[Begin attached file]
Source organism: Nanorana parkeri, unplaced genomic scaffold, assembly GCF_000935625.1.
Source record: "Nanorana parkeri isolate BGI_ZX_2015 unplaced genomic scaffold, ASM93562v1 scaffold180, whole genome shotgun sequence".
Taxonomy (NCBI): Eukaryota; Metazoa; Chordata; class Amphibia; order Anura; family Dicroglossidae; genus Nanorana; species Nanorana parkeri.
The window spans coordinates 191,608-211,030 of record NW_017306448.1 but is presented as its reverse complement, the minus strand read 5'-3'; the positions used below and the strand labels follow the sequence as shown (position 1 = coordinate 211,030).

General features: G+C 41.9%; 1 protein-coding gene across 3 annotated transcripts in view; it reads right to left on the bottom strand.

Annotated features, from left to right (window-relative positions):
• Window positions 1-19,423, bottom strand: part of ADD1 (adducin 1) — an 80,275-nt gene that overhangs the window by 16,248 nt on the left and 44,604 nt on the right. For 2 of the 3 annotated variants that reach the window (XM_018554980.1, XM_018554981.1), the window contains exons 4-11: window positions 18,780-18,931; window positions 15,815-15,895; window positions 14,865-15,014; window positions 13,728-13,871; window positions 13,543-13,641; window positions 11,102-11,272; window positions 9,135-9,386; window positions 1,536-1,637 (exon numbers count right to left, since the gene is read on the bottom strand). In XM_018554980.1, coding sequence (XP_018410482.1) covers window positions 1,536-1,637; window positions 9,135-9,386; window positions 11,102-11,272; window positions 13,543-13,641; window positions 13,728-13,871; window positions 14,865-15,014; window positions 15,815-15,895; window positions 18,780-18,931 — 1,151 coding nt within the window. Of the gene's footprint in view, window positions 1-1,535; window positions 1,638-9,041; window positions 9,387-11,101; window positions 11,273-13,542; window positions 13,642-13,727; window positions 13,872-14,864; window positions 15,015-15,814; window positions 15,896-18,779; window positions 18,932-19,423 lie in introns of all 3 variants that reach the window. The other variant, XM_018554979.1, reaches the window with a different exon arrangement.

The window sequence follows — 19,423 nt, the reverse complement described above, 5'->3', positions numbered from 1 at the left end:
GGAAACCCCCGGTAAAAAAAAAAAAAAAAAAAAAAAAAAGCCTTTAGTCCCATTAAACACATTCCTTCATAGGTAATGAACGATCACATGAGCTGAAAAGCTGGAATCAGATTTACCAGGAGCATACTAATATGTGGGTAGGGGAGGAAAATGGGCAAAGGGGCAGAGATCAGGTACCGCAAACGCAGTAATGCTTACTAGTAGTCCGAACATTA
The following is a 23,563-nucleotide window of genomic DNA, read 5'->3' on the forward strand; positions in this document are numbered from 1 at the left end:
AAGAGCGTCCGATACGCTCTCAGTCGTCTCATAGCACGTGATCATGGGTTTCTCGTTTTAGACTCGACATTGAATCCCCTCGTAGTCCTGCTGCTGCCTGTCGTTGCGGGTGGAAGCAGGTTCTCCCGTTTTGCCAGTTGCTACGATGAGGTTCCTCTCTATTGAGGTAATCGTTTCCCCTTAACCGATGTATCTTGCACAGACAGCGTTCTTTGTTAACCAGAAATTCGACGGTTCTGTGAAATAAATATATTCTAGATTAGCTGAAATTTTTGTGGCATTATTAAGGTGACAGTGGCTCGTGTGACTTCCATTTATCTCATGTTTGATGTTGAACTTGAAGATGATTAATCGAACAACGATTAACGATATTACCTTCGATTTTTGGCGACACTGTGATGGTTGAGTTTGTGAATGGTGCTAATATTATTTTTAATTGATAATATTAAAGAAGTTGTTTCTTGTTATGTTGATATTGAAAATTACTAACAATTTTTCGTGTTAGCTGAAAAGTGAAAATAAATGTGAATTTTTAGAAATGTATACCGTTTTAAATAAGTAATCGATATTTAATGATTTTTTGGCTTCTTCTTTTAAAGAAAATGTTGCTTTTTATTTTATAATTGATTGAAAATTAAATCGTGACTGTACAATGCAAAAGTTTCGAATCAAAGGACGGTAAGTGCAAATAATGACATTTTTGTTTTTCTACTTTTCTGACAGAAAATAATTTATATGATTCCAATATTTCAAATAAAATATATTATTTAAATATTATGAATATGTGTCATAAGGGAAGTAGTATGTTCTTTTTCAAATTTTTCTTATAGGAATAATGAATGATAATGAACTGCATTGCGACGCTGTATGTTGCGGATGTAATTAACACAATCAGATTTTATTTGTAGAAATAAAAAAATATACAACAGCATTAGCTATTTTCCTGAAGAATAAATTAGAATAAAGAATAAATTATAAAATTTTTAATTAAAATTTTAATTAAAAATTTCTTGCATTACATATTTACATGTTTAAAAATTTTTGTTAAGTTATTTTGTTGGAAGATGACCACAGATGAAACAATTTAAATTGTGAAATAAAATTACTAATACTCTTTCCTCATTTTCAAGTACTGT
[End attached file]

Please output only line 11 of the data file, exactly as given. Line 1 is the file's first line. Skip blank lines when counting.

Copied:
AAGAGCGTCCGATACGCTCTCAGTCGTCTCATAGCACGTGATCATGGGTTTCTCGTTTTAGACTCGACATTGAATCCCCTCGTAGTCCTGCTGCTGCCTGTCGTTGCGGGTGGAAGCAGGTTCTCCCGTTTTGCCAGTTGCTACGATGAGGTTCCTCTCTATTGAGGTAATCGTTTCCCCTTAACCGATGTATCTTGCACAGACAGCGTTCTTTGTTAACCAGAAATTCGACGGTTCTGTGAAATAAATATATTCTAGATTAGCTGAAATTTTTGTGGCATTATTAAGGTGACAGTGGCTCGTGTGACTTCCATTTATCTCATGTTTGATGTTGAACTTGAAGATGATTAATCGAACAACGATTAACGATATTACCTTCGATTTTTGGCGACACTGTGATGGTTGAGTTTGTGAATGGTGCTAATATTATTTTTAATTGATAATATTAAAGAAGTTGTTTCTTGTTATGTTGATATTGAAAATTACTAACAATTTTTCGTGTTAGCTGAAAAGTGAAAATAAATGTGAATTTTTAGAAATGTATACCGTTTTAAATAAGTAATCGATATTTAATGATTTTTTGGCTTCTTCTTTTAAAGAAAATGTTGCTTTTTATTTTATAATTGATTGAAAATTAAATCGTGACTGTACAATGCAAAAGTTTCGAATCAAAGGACGGTAAGTGCAAATAATGACATTTTTGTTTTTCTACTTTTCTGACAGAAAATAATTTATATGATTCCAATATTTCAAATAAAATATATTATTTAAATATTATGAATATGTGTCATAAGGGAAGTAGTATGTTCTTTTTCAAATTTTTCTTATAGGAATAATGAATGATAATGAACTGCATTGCGACGCTGTATGTTGCGGATGTAATTAACACAATCAGATTTTATTTGTAGAAATAAAAAAATATACAACAGCATTAGCTATTTTCCTGAAGAATAAATTAGAATAAAGAATAAATTATAAAATTTTTAATTAAAATTTTAATTAAAAATTTCTTGCATTACATATTTACATGTTTAAAAATTTTTGTTAAGTTATTTTGTTGGAAGATGACCACAGATGAAACAATTTAAATTGTGAAATAAAATTACTAATACTCTTTCCTCATTTTCAAGTACTGT